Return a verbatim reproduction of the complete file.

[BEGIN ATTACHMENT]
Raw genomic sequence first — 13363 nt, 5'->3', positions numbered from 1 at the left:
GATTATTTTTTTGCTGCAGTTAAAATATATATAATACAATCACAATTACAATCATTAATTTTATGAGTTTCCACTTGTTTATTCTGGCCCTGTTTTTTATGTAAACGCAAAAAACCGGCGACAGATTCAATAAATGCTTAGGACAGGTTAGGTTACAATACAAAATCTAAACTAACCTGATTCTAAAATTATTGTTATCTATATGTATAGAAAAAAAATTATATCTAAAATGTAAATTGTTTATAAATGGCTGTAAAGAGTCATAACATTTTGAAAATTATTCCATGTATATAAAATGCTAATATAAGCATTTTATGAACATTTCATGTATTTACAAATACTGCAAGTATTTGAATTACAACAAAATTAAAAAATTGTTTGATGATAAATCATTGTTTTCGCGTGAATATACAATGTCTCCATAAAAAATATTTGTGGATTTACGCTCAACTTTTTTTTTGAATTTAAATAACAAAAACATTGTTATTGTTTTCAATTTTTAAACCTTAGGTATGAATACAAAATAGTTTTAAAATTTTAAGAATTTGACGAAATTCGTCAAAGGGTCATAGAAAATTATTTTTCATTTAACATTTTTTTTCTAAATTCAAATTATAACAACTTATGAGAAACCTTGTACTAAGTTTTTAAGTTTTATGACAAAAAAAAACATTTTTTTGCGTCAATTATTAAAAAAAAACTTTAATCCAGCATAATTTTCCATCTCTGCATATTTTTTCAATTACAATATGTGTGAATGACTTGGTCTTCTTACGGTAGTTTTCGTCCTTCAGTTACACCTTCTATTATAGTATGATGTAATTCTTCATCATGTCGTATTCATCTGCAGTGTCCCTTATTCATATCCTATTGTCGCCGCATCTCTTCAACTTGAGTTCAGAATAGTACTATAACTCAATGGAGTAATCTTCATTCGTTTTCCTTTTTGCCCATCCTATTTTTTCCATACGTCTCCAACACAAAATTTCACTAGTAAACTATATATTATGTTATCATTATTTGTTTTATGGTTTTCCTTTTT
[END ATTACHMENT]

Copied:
Raw genomic sequence first — 13363 nt, 5'->3', positions numbered from 1 at the left:
GATTATTTTTTTGCTGCAGTTAAAATATATATAATACAATCACAATTACAATCATTAATTTTATGAGTTTCCACTTGTTTATTCTGGCCCTGTTTTTTATGTAAACGCAAAAAACCGGCGACAGATTCAATAAATGCTTAGGACAGGTTAGGTTACAATACAAAATCTAAACTAACCTGATTCTAAAATTATTGTTATCTATATGTATAGAAAAAAAATTATATCTAAAATGTAAATTGTTTATAAATGGCTGTAAAGAGTCATAACATTTTGAAAATTATTCCATGTATATAAAATGCTAATATAAGCATTTTATGAACATTTCATGTATTTACAAATACTGCAAGTATTTGAATTACAACAAAATTAAAAAATTGTTTGATGATAAATCATTGTTTTCGCGTGAATATACAATGTCTCCATAAAAAATATTTGTGGATTTACGCTCAACTTTTTTTTTGAATTTAAATAACAAAAACATTGTTATTGTTTTCAATTTTTAAACCTTAGGTATGAATACAAAATAGTTTTAAAATTTTAAGAATTTGACGAAATTCGTCAAAGGGTCATAGAAAATTATTTTTCATTTAACATTTTTTTTCTAAATTCAAATTATAACAACTTATGAGAAACCTTGTACTAAGTTTTTAAGTTTTATGACAAAAAAAAACATTTTTTTGCGTCAATTATTAAAAAAAAACTTTAATCCAGCATAATTTTCCATCTCTGCATATTTTTTCAATTACAATATGTGTGAATGACTTGGTCTTCTTACGGTAGTTTTCGTCCTTCAGTTACACCTTCTATTATAGTATGATGTAATTCTTCATCATGTCGTATTCATCTGCAGTGTCCCTTATTCATATCCTATTGTCGCCGCATCTCTTCAACTTGAGTTCAGAATAGTACTATAACTCAATGGAGTAATCTTCATTCGTTTTCCTTTTTGCCCATCCTATTTTTTCCATACGTCTCCAACACAAAATTTCACTAGTAAACTATATATTATGTTATCATTATTTGTTTTATGGTTTTCCTTTTT